Feds back off REAL ID Act deadline again

Oklahoma has been granted another extension from the Department of Homeland Security, which is trying to force the state to implement the REAL ID Act.

According to the DHS, Oklahoma must take action in the upcoming legislative session to bow to their demands or future extension requests will be denied.

The federal government and the liberal news media have been trying to stir up public support for the program by claiming that unless Oklahoma – and many other states – comply with the REAL ID Act, federal authorities will not accept Oklahoma drivers’ licenses to enter a federal building, military base or federal courthouse. And the big threat is that Oklahomans would not be able to board commercial aircraft.

However, a passport is sufficient for entry into federal buildings and the air travel requirement is not scheduled to start until January 22, 2018.

Gov. Mary Fallin said Oklahoma got an extension through June 6, 2017.

A DHS letter states that “for the duration of this extension, federal agencies may accept Oklahoma-issued drivers’ licenses and identification cards for official purposes in accordance with the phased enforcement schedule and existing agency policies.”

“Although this is great news for Oklahomans, this is only a temporary fix,” said Fallin. “While there will be no restrictions on individuals using Oklahoma licenses to fly or access federal buildings through June, legislation must be approved this session to make this permanent. I will continue to work with legislators, the state Department of Public Safety, Oklahoma’s congressional delegation and the U.S. Department of Homeland Security to ensure a permanent solution is passed into law before this extension expires in June.”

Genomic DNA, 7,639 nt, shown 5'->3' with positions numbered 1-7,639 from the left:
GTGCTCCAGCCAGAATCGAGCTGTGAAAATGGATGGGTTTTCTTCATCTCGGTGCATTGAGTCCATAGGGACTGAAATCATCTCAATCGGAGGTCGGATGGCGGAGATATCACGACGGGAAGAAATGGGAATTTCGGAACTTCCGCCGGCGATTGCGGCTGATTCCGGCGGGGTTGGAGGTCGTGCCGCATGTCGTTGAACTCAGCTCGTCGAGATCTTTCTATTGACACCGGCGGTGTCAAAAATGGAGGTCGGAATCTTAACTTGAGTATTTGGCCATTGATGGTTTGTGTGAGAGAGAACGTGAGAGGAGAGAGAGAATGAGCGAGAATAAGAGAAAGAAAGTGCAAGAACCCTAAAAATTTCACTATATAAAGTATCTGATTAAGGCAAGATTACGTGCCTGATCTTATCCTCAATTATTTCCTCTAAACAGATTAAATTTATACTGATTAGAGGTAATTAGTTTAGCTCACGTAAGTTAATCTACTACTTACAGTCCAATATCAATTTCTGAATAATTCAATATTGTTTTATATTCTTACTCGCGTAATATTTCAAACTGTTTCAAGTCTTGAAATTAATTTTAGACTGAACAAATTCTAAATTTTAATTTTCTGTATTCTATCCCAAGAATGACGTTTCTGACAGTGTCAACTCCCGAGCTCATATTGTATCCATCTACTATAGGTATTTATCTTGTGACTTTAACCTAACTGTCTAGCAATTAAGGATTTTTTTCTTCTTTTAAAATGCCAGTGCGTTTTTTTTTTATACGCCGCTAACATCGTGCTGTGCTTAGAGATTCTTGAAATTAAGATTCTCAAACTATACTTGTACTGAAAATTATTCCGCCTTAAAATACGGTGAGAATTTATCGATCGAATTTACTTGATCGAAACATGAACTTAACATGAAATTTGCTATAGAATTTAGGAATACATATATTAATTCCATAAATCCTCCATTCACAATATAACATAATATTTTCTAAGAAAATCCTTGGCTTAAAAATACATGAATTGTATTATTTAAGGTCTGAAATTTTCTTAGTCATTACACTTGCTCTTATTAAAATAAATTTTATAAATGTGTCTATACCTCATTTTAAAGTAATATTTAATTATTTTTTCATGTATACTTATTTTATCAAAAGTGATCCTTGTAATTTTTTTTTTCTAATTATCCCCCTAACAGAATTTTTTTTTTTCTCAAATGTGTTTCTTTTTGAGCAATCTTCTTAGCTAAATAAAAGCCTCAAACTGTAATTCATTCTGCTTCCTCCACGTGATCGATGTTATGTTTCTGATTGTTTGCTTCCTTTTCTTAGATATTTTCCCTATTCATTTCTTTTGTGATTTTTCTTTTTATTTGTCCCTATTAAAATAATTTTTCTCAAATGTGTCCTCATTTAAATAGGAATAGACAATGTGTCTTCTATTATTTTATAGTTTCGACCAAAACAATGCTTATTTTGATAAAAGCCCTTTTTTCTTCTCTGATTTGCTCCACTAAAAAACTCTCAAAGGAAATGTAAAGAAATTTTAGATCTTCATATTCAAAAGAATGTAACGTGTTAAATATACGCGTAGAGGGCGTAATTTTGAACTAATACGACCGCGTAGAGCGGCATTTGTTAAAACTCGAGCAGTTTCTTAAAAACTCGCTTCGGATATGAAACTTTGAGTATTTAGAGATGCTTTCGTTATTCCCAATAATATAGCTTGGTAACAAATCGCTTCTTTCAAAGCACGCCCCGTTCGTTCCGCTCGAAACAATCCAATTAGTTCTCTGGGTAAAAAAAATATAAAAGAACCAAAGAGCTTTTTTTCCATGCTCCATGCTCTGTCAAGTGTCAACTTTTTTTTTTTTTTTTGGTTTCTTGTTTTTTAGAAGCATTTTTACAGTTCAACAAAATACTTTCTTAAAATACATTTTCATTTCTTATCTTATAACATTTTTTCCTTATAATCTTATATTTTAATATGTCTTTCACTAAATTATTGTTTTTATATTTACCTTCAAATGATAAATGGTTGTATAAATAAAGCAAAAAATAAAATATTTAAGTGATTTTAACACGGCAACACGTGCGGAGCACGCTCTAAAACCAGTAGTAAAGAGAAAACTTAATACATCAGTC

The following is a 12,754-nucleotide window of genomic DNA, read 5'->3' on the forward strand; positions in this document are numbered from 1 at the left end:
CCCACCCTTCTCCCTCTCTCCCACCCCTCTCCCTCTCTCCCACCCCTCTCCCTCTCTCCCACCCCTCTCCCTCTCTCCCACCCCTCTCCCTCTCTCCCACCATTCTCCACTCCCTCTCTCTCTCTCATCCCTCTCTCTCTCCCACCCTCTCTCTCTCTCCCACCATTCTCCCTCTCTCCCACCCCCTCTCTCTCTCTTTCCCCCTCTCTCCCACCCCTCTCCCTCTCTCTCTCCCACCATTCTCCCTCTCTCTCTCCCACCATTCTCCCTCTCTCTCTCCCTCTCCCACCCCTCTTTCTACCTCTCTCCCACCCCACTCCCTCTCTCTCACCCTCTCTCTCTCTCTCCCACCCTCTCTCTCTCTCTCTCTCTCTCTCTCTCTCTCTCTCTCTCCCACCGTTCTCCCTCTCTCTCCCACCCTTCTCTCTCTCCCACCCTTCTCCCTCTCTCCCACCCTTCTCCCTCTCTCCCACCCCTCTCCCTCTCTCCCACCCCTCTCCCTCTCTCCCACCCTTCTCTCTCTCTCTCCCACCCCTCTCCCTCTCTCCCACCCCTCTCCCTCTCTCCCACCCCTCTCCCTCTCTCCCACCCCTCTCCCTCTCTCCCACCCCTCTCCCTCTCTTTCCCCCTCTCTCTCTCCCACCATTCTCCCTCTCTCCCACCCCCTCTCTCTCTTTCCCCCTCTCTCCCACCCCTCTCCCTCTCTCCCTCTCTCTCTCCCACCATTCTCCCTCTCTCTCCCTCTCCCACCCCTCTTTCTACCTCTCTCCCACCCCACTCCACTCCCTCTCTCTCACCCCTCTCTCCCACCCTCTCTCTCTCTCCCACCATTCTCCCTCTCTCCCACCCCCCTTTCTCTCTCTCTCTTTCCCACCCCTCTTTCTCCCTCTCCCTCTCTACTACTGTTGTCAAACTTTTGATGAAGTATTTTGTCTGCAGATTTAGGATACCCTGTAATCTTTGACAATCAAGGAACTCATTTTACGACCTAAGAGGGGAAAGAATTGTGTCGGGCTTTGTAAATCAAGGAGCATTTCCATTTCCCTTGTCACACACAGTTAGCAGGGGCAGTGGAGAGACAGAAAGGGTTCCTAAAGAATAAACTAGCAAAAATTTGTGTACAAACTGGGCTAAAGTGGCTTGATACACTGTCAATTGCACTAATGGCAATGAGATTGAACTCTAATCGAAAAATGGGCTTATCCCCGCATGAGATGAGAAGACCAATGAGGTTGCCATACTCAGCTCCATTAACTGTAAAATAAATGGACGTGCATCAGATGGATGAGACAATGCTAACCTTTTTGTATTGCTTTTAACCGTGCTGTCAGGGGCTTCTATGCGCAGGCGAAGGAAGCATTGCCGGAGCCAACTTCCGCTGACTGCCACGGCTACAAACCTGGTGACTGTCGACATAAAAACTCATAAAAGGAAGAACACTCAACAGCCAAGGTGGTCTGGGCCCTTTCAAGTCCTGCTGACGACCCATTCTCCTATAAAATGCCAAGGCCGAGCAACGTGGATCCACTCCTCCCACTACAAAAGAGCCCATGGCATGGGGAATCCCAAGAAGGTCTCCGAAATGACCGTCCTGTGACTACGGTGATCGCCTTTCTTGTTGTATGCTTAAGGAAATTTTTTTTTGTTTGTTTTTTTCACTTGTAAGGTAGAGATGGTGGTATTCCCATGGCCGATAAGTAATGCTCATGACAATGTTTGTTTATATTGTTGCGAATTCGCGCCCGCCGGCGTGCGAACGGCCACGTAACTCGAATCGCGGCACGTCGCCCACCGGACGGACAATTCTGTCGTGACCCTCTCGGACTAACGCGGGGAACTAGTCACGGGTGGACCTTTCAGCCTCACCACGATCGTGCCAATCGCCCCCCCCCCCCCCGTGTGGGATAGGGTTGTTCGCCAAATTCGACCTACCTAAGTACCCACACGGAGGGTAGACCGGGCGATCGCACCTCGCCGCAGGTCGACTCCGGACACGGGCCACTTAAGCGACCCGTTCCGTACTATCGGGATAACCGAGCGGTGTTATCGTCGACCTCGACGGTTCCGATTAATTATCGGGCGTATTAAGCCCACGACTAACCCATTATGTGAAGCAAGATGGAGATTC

Identical letters sent to Fallin and Senate President Pro Tempore Mike Schulz and House Speaker Charles McCall state that DHS “recognizes Oklahoma’s efforts in enhancing the security of its driver’s licenses and identification cards.”

“I’m pleased Oklahoma has been granted an extension by the Department of Homeland Security,” Schulz said. “DHS recognized Oklahoma’s sincere efforts to resolve issues in complying with the federal REAL ID law. This is an important issue for the thousands of Oklahomans whose livelihoods depend upon access to federal buildings and military installations, and it is an issue of convenience in regards to airline travel. There’s still more work to do to solve this issue permanently, but addressing REAL ID compliance will remain a high priority when the Legislature convenes in a few weeks.”

Fallin, Schulz and McCall wrote a letter last month to DHS requesting the extension.

Congress passed the REAL ID Act in 2005 to make driver’s licenses harder to forge by adding personal biometric information. Oklahoma legislators in 2007 passed a bill forbidding the state from meeting provisions of the act because it is seen as an intrusion into privacy.

Other states that have received extensions include New York, Idaho, Illinois, Louisiana, Massachusetts, Michigan, New Hampshire, New Jersey, North Dakota, Rhode Island and Texas.